- The Washington Times - Wednesday, September 3, 2003

STARKE, Fla. (AP) — Paul Hill, a former minister who said he murdered an abortion doctor and his bodyguard to save the lives of unborn babies, was executed yesterday by lethal injection. He was the first person put to death in the United States for antiabortion violence.

Hill, 49, was condemned for the July 29, 1994, shooting deaths of Dr. John Bayard Britton and his bodyguard, retired Air Force Lt. Col. James Herman Barrett, and wounding of Col. Barrett’s wife outside the Ladies Center in Pensacola.

As he has since the slaying, Hill showed no remorse and urged abortion foes to use whatever means to protect the unborn.

“If you believe abortion is a lethal force, you should oppose the force and do what you have to do to stop it,” Hill said as he lie strapped to a gurney in the execution chamber. “May God help you to protect the unborn as you would want to be protected.”

Hill was pronounced dead at 6:08 p.m., Gov. Jeb Bush’s office said.

Death-penalty opponents and others had urged Mr. Bush to halt the execution, some of them warning that Hill’s death would make him a martyr and unleash more violence against abortion clinics. The governor said he would not be “bullied” into stopping the execution.

Florida abortion clinics and police were on heightened alert for reprisals. Several officials connected to the case received threatening letters last week, accompanied by rifle bullets.

“Paul Hill is a dangerous psychopath,” said Marti McKenzie, spokeswoman for Dr. James S. Pendergraft, who runs clinics in Orlando, Ocala, Tampa and Fort Lauderdale.

Outside Florida State Prison, extra law enforcement officers, explosives-sniffing dogs and undercover officers were in place to prevent protests from getting out of hand.

“We don’t want an incident of national proportion,” Bradford County Sheriff Bob Milner said.

Hill’s religious adviser, Donald Spitz, stayed with him until just before his execution.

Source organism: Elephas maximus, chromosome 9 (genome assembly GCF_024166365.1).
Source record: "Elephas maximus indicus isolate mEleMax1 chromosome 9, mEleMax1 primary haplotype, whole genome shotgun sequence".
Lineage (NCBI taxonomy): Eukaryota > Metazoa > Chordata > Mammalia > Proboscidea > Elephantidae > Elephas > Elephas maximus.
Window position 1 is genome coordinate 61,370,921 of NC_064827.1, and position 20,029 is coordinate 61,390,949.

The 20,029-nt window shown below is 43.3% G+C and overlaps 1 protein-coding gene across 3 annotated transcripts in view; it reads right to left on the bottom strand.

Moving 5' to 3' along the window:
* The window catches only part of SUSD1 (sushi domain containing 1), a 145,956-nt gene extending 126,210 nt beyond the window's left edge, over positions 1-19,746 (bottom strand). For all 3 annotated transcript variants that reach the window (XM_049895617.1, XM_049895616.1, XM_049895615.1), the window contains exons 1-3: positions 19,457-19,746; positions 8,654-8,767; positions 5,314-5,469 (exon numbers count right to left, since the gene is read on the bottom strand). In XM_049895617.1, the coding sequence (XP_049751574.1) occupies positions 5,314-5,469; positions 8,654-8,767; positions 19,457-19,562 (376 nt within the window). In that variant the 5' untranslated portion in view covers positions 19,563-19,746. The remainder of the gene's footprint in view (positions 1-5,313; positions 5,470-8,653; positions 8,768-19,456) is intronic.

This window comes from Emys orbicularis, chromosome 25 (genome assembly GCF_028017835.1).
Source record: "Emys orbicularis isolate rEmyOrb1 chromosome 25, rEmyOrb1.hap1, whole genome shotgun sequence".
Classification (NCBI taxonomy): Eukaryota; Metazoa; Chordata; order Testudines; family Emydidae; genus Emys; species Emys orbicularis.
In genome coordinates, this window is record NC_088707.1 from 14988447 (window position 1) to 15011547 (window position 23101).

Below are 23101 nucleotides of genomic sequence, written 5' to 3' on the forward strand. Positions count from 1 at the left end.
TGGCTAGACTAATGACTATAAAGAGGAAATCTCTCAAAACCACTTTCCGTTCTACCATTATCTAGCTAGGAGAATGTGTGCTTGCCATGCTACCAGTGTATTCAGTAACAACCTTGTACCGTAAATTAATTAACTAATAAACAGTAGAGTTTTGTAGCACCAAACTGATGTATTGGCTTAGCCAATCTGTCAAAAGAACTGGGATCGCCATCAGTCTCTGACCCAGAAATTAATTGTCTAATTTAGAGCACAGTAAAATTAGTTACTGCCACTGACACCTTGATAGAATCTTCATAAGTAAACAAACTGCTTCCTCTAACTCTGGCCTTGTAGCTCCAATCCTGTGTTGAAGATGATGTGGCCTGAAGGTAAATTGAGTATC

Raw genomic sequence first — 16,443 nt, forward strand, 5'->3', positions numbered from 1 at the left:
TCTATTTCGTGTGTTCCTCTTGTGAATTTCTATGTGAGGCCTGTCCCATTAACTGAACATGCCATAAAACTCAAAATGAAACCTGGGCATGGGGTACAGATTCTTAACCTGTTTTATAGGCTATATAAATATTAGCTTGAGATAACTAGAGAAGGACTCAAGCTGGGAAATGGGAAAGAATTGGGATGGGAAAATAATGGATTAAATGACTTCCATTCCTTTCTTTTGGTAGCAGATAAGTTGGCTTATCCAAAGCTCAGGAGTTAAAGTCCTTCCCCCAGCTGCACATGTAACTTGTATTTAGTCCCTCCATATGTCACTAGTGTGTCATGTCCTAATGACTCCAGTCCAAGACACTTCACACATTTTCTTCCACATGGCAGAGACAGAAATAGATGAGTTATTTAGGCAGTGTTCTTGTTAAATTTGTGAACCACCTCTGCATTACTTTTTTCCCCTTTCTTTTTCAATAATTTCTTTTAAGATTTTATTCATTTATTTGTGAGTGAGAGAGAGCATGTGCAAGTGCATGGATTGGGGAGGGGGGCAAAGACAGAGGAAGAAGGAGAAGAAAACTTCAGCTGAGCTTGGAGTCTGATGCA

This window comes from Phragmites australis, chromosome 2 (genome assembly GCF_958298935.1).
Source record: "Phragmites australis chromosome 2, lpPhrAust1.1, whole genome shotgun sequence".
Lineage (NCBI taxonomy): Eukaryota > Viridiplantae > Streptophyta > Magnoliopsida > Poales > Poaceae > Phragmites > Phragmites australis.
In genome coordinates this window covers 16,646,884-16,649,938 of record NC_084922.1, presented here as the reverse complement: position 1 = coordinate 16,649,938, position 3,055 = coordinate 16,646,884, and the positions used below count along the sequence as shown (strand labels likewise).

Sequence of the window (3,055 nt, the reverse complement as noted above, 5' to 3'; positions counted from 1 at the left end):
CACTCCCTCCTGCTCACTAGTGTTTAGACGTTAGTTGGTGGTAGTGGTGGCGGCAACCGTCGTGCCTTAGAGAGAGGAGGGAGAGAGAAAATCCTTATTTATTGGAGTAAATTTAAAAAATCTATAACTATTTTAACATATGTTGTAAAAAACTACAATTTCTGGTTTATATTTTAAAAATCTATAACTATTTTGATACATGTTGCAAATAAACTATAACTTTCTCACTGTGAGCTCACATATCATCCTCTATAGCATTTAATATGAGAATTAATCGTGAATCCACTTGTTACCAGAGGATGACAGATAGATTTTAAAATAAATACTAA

Since losing his automatic appeals, Hill has not fought his execution and insisted up to the day before his death that he would be forgiven by God for killing to save the unborn.

“I expect a great reward in heaven,” he said in an interview Tuesday, during which he was cheerful, often smiling. “I am looking forward to glory.”

Hill suggested others should take up his cause.

Fringe elements of the antiabortion movement that condone clinic violence have invited attacks on Web sites that proclaim Hill as a martyr. Members of the mainstream antiabortion movement have denounced the calls for violence.

Most abortion clinics in Florida reached by the Associated Press yesterday declined comment. Miss McKenzie said security is always high at their clinics, but they are particularly cautious now because of Hill’s call for people to follow his actions.

“The bottom line is when you work in the industry, you’re aware those people are out there every single day,” she said.

Inspired by the 1993 shooting death of another abortion doctor in Pensacola, Hill purchased a new shotgun and went to a shooting range to practice. The morning of the murder, as Dr. Britton and the Barretts entered the clinic parking lot, Hill shot Col. Barrett in the head and upper body. He then reloaded and fired again, hitting Dr. Britton in the head and arm. Mrs. Barrett was wounded in the arm.

Hill put down the shotgun because he did not want to get shot by police and walked away. When officers arrested him within minutes without incident, he said, “I know one thing: No innocent babies are going to be killed in that clinic today.”

Hill was the 57th inmate executed since Florida resumed executions in 1979 and the third in Florida this year.

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